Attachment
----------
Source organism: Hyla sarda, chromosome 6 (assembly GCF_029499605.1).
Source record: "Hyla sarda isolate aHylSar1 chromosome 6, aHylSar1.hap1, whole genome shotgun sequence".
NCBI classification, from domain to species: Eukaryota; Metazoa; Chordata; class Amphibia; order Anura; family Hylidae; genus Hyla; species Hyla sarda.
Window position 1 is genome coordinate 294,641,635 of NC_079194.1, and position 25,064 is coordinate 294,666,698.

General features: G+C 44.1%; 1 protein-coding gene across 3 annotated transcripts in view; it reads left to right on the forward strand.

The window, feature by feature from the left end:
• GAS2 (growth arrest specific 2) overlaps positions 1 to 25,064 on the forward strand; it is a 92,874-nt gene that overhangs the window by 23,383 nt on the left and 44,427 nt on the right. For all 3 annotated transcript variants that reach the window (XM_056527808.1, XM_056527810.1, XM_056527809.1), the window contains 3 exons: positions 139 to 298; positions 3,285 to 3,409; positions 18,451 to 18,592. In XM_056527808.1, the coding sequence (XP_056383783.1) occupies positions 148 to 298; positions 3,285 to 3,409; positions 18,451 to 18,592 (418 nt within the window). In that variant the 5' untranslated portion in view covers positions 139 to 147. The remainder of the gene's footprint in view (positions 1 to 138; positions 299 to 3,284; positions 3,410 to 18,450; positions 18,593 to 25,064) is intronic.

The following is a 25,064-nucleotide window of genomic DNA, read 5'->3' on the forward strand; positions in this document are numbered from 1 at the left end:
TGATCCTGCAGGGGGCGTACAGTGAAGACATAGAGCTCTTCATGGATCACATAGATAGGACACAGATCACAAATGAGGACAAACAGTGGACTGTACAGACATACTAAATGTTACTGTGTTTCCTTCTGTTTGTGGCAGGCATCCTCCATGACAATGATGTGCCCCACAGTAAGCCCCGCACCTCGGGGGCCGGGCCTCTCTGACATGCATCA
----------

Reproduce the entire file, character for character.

Source organism: Hyla sarda, chromosome 6 (assembly GCF_029499605.1).
Source record: "Hyla sarda isolate aHylSar1 chromosome 6, aHylSar1.hap1, whole genome shotgun sequence".
NCBI classification, from domain to species: Eukaryota; Metazoa; Chordata; class Amphibia; order Anura; family Hylidae; genus Hyla; species Hyla sarda.
Window position 1 is genome coordinate 294,641,635 of NC_079194.1, and position 25,064 is coordinate 294,666,698.

General features: G+C 44.1%; 1 protein-coding gene across 3 annotated transcripts in view; it reads left to right on the forward strand.

The window, feature by feature from the left end:
• GAS2 (growth arrest specific 2) overlaps positions 1 to 25,064 on the forward strand; it is a 92,874-nt gene that overhangs the window by 23,383 nt on the left and 44,427 nt on the right. For all 3 annotated transcript variants that reach the window (XM_056527808.1, XM_056527810.1, XM_056527809.1), the window contains 3 exons: positions 139 to 298; positions 3,285 to 3,409; positions 18,451 to 18,592. In XM_056527808.1, the coding sequence (XP_056383783.1) occupies positions 148 to 298; positions 3,285 to 3,409; positions 18,451 to 18,592 (418 nt within the window). In that variant the 5' untranslated portion in view covers positions 139 to 147. The remainder of the gene's footprint in view (positions 1 to 138; positions 299 to 3,284; positions 3,410 to 18,450; positions 18,593 to 25,064) is intronic.

The following is a 25,064-nucleotide window of genomic DNA, read 5'->3' on the forward strand; positions in this document are numbered from 1 at the left end:
TGATCCTGCAGGGGGCGTACAGTGAAGACATAGAGCTCTTCATGGATCACATAGATAGGACACAGATCACAAATGAGGACAAACAGTGGACTGTACAGACATACTAAATGTTACTGTGTTTCCTTCTGTTTGTGGCAGGCATCCTCCATGACAATGATGTGCCCCACAGTAAGCCCCGCACCTCGGGGGCCGGGCCTCTCTGACATGCATCA